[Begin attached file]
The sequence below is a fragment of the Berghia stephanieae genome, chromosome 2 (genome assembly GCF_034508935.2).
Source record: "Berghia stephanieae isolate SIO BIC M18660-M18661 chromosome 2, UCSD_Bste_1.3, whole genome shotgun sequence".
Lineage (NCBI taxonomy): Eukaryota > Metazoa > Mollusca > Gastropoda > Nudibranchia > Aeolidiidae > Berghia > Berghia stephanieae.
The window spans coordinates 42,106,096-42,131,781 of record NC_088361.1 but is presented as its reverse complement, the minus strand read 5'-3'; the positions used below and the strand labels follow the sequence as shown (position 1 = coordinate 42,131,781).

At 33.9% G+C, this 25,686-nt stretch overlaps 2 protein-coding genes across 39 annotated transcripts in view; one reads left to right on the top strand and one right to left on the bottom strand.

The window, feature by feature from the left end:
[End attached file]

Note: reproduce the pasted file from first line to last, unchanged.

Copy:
The sequence below is a fragment of the Berghia stephanieae genome, chromosome 2 (genome assembly GCF_034508935.2).
Source record: "Berghia stephanieae isolate SIO BIC M18660-M18661 chromosome 2, UCSD_Bste_1.3, whole genome shotgun sequence".
Lineage (NCBI taxonomy): Eukaryota > Metazoa > Mollusca > Gastropoda > Nudibranchia > Aeolidiidae > Berghia > Berghia stephanieae.
The window spans coordinates 42,106,096-42,131,781 of record NC_088361.1 but is presented as its reverse complement, the minus strand read 5'-3'; the positions used below and the strand labels follow the sequence as shown (position 1 = coordinate 42,131,781).

At 33.9% G+C, this 25,686-nt stretch overlaps 2 protein-coding genes across 39 annotated transcripts in view; one reads left to right on the top strand and one right to left on the bottom strand.

The window, feature by feature from the left end: